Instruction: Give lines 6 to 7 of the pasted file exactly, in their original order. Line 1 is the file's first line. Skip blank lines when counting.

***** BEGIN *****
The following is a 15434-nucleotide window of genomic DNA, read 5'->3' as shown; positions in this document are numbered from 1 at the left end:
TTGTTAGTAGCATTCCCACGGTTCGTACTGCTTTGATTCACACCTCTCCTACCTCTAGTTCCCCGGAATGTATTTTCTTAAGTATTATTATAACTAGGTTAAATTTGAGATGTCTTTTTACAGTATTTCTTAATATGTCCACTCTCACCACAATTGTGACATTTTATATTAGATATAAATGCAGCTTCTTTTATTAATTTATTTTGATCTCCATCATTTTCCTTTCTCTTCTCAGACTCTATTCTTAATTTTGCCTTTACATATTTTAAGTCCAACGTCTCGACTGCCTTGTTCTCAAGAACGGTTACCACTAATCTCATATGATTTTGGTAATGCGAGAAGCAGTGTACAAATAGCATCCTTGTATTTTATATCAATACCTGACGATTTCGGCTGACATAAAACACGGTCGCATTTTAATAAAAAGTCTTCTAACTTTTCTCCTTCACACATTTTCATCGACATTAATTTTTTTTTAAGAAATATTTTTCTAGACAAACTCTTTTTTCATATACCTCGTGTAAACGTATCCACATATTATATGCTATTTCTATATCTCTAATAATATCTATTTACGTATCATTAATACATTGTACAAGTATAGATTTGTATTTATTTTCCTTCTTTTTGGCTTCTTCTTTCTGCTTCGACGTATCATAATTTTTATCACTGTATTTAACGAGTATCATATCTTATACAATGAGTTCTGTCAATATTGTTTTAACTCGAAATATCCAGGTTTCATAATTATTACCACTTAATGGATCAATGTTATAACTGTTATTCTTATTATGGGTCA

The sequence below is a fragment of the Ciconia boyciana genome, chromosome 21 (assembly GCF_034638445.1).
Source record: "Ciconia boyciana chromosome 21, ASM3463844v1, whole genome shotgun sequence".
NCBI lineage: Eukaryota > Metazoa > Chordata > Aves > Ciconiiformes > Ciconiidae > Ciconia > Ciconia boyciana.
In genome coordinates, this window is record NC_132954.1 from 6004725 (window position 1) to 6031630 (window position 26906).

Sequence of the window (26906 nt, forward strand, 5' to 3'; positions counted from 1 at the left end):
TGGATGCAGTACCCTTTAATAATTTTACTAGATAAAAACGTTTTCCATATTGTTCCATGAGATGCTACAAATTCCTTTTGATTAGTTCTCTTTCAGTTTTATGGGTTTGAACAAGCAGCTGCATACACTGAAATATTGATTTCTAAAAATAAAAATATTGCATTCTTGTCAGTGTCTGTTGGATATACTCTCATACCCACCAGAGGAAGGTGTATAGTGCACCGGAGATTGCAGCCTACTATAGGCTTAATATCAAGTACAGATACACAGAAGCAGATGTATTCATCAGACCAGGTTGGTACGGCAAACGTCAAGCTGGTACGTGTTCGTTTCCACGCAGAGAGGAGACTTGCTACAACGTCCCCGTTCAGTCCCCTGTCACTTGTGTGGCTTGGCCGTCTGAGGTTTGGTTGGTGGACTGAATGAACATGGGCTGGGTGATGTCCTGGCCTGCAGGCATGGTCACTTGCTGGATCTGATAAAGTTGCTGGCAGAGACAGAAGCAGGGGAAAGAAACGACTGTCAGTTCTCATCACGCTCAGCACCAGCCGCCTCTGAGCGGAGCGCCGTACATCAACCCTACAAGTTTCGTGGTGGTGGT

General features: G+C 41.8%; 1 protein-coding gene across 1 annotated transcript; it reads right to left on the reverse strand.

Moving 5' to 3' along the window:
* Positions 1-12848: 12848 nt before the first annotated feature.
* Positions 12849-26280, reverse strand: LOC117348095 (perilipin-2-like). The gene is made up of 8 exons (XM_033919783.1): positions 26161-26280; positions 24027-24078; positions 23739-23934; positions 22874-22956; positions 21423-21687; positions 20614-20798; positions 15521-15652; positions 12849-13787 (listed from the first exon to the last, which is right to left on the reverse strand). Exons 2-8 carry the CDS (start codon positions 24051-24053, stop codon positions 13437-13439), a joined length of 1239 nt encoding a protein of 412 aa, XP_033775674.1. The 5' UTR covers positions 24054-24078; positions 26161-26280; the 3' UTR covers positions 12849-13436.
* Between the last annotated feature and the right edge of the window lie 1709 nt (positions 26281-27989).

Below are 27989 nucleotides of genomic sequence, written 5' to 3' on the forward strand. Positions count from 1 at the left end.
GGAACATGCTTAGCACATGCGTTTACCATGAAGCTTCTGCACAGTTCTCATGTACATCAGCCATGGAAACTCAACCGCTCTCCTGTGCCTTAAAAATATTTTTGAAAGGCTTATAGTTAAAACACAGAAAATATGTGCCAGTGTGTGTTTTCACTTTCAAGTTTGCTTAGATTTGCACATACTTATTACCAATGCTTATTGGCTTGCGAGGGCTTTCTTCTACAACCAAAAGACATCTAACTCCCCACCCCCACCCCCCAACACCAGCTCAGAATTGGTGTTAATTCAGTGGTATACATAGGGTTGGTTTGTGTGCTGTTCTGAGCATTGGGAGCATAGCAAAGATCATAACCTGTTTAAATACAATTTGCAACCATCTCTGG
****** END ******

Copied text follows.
In genome coordinates, this window is record NC_132954.1 from 6004725 (window position 1) to 6031630 (window position 26906).

Sequence of the window (26906 nt, forward strand, 5' to 3'; positions counted from 1 at the left end):